After a recent string of violent outbursts, it would seem tensions within the country are spilling over onto Cayman’s pitches and playing fields. Recently, flag football and adult coed softball games have been the scenes of brawls to which Royal Cayman Islands Police Service officers were called.
According to police Superintendent Adrian Seales, those disputes are worrying. “The RCIPS takes a dim view on persons who offer or bring violence to others,” he said. “Sporting events are to be enjoyed by all without public incidents or fear of their own safety.
“Historically, Caymanian spectators at sporting events are well behaved, public order incidents requiring police intervention is not common.
“Various sporting [events] hosted by the Cayman Islands have all been run without incident, [including] the recent Confederation of North, Central American and Caribbean Association Football male and female competitions, CARIFTA Games and rugby competitions among others. The RCIPS remains committed and will prosecute anyone committing any offense(s) at a sporting event.”
Some recent skirmishes have been seen at flag football games, which routinely see emotions boil over during adult games at the Ed Bush field in West Bay. According to witnesses, the playoffs for the national adult league featured disputes throughout, with at least two altercations being observed over the last month.
One recent incident took place at the end of the women’s championship game, as both teams were doing routine handshakes – a common act of sportsmanship for most team sports – at midfield. Both head coaches were caught up in the row, which saw several onlookers come on to the field to try to resolve the dispute.
George “Teddy” Hydes, one of two local founders for flag football in Cayman, said, with flag football, fights are not tied to political circumstances but rather to the nature of the sport.
“Are we doing enough about fights? We are,” Mr. Hydes said. “We always try to do more all the time. It’s a work in progress. You have to take it seriously, that’s the way we approach these things. Every time there is an issue, we suspend and fine teams and players. We try to stop it from happening in the future.
“The level is not always the same. Flag football is a contact sport and it’s physical. You’re bound to have arguments and disputes, that’s the nature of the game.”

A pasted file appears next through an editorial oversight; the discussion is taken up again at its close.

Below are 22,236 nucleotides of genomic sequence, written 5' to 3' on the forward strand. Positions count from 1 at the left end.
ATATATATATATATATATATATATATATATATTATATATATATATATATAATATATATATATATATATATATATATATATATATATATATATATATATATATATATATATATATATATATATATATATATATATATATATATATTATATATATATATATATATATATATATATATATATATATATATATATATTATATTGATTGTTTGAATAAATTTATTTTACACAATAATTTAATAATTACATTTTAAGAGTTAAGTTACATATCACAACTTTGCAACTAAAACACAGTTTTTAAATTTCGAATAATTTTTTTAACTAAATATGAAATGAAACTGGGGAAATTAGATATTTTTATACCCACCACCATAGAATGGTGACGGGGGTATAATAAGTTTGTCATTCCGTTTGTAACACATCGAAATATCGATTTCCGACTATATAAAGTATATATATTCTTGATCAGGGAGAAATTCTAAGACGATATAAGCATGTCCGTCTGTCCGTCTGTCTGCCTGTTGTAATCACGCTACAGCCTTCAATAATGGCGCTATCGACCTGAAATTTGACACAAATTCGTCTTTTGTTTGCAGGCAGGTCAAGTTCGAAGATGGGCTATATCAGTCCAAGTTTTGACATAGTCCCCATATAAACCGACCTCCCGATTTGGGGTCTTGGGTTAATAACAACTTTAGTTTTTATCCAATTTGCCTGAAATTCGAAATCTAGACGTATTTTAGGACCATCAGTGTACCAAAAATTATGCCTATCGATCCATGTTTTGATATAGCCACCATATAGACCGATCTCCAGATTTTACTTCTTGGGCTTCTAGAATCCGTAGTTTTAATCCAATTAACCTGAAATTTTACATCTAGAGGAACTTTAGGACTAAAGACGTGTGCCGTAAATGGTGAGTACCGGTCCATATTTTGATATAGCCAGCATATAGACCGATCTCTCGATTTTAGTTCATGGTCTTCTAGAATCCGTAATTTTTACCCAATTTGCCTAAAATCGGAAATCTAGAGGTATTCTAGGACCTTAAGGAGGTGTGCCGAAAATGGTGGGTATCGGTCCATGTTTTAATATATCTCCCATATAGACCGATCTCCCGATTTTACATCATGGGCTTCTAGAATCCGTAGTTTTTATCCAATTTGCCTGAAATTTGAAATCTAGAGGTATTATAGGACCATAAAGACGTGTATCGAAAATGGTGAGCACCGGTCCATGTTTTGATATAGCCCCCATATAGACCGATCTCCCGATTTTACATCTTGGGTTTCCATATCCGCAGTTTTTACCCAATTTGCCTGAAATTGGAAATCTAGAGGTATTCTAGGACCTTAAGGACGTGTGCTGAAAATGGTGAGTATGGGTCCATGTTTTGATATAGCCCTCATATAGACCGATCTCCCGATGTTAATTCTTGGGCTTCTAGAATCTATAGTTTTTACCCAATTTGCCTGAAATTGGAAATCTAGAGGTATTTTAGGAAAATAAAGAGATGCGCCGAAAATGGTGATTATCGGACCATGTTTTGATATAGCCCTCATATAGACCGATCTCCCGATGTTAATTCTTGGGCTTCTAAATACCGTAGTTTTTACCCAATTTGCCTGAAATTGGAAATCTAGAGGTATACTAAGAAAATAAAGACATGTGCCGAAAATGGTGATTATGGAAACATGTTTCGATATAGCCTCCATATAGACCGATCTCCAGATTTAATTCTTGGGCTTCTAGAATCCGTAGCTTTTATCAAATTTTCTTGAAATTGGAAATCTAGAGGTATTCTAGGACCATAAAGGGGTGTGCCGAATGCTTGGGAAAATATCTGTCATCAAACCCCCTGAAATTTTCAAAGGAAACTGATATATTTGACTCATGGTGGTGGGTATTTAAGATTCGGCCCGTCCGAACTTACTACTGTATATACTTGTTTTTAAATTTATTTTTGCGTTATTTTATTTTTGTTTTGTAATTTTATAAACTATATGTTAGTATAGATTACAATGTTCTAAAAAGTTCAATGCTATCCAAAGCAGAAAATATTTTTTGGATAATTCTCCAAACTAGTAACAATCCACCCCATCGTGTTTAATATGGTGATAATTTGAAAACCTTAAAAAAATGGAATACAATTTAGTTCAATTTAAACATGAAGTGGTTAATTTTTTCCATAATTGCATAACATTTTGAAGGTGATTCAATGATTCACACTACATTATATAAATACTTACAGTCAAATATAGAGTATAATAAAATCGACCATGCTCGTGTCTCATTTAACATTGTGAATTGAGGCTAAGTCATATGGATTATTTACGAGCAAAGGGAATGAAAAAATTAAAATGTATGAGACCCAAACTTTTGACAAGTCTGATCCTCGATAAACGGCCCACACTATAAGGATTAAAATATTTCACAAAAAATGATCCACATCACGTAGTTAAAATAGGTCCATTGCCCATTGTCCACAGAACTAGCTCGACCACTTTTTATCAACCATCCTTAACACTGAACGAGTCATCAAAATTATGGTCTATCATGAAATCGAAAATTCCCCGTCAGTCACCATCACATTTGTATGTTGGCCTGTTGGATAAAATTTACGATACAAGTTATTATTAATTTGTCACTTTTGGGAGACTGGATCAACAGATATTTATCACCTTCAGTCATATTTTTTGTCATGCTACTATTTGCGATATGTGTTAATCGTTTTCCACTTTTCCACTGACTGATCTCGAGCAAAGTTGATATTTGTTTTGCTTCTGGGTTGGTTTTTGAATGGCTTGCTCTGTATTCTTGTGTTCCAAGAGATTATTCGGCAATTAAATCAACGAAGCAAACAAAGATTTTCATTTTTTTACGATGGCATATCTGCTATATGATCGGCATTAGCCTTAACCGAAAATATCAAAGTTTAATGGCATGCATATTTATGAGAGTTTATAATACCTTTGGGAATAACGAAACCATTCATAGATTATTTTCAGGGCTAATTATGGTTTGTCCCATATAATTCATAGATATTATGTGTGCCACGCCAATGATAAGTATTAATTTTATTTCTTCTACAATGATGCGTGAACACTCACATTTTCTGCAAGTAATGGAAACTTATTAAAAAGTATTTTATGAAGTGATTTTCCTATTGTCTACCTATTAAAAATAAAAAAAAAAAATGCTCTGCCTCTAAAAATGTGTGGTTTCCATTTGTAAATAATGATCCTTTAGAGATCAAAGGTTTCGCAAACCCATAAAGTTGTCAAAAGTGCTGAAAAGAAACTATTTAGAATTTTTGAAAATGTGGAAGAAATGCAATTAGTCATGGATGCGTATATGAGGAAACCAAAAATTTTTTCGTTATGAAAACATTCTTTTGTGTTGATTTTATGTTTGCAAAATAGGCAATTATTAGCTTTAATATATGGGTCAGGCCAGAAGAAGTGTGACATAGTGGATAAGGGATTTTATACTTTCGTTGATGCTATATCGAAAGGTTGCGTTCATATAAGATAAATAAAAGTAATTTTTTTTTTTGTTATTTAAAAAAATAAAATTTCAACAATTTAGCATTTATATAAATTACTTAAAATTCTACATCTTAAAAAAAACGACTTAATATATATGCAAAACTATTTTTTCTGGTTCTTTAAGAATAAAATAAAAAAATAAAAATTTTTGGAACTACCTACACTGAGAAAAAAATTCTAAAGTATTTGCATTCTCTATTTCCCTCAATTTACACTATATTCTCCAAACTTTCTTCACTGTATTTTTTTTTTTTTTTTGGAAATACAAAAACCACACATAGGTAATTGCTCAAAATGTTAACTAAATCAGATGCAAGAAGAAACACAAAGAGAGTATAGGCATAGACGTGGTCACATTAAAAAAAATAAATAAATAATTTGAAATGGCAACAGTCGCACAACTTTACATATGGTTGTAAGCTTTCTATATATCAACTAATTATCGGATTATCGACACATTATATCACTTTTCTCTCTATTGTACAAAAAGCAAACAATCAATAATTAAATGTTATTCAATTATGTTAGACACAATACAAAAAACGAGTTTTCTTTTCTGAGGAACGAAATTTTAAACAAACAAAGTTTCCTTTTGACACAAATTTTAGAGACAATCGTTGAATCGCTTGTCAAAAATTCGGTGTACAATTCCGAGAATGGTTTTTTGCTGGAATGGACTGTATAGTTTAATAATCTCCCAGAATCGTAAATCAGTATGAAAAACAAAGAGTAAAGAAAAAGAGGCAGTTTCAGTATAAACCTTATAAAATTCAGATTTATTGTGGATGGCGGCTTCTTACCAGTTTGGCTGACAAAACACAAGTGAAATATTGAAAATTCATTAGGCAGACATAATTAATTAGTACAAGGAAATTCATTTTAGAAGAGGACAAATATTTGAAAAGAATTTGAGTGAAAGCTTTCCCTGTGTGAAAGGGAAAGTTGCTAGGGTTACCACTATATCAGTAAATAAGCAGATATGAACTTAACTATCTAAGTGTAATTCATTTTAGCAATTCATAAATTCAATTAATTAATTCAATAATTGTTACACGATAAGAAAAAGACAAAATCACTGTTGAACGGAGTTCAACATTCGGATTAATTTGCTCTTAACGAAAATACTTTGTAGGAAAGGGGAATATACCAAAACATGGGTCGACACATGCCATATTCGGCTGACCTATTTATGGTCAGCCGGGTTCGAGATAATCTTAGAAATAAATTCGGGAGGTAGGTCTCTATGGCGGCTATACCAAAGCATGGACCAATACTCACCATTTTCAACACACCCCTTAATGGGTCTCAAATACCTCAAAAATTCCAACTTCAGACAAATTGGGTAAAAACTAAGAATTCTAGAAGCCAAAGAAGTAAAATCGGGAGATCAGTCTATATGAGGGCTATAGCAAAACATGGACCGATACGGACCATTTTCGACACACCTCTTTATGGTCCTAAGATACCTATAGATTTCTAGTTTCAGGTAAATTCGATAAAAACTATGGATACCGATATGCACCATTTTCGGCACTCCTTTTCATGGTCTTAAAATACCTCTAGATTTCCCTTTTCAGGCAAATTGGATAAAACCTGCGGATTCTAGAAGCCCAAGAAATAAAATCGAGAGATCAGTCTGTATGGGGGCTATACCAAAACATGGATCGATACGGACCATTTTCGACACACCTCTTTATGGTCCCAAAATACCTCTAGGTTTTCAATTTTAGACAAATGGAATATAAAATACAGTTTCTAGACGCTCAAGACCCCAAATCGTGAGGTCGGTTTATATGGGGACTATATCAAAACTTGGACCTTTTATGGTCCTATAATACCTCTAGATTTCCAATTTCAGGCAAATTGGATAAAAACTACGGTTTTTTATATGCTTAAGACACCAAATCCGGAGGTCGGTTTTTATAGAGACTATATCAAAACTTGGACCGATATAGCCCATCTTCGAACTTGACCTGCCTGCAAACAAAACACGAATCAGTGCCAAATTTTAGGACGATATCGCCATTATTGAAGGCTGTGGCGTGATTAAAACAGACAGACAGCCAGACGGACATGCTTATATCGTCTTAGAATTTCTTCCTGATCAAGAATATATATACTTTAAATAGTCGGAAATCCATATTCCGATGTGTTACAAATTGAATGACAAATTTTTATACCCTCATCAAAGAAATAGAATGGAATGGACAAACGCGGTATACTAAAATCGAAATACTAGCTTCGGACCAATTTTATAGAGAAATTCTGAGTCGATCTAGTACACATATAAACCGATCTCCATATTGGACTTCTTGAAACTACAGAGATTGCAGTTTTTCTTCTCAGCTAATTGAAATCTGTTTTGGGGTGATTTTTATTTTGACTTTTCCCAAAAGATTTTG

In Mr. Hydes’s view, disputes on the field are a small but inherent aspect of local team sports. “I’d say it’s a 70/30 ratio, with 70 percent being the majority who respect the sport. The 30 percent take it to a different level,” he said.
The RCIPS released a summary of the altercation at last week’s softball game, stating that on Monday evening, Oct. 6, police were called to the Field of Dreams, where a complainant alleged that a male at the field had passed a rude comment about one of a woman’s two sons on the field, which led to a confrontation.
“Several other persons on the field, seeing the altercation, got involved, challenging this individual in defense of the mother,” police said. The man who had made the initial remark ran from the field “under threat from the said group of individuals.” The police report continued, “While officers were still in attendance, the mother … challenged two other women and a male who stopped to speak with the one of the sons. This escalated as the mother attempted to kick the male [passerby] and she was restrained by officers.”
The following day, the man who had run from the field reported to police officers that he had been assaulted by a group of men Monday evening. “He received slight injuries to his face, arm and right knee,” police said. No charges have been brought in connection to the altercation.
The Cayman Islands Little League Association carried out an investigation into the fight and levied penalties against those involved. After a captains meeting on Tuesday night, sanctions were imposed and ranged from a lifetime ban to suspensions lasting until January 2016.
The association spoke to the rarity of the brawl, saying the adult coed program has been in existence for 15 years, with hundreds of games each year and the fight marked the first time police have been called to an on-field altercation.
In a further statement, the association said, “After a thorough investigation, the Little League board has taken appropriate disciplinary action ranging from banishment from the league’s facilities to one-game suspensions.
“Little League wishes to continue to offer adult softball programs but, as a not-for-profit organization whose primary focus is on the children of Cayman, we can only seek to do so with the cooperation and support of all participants in the adult league. Going forward, Little League expects exemplary sportsmanship from all players, using this to make the Field of Dreams a better place to play recreational ball.”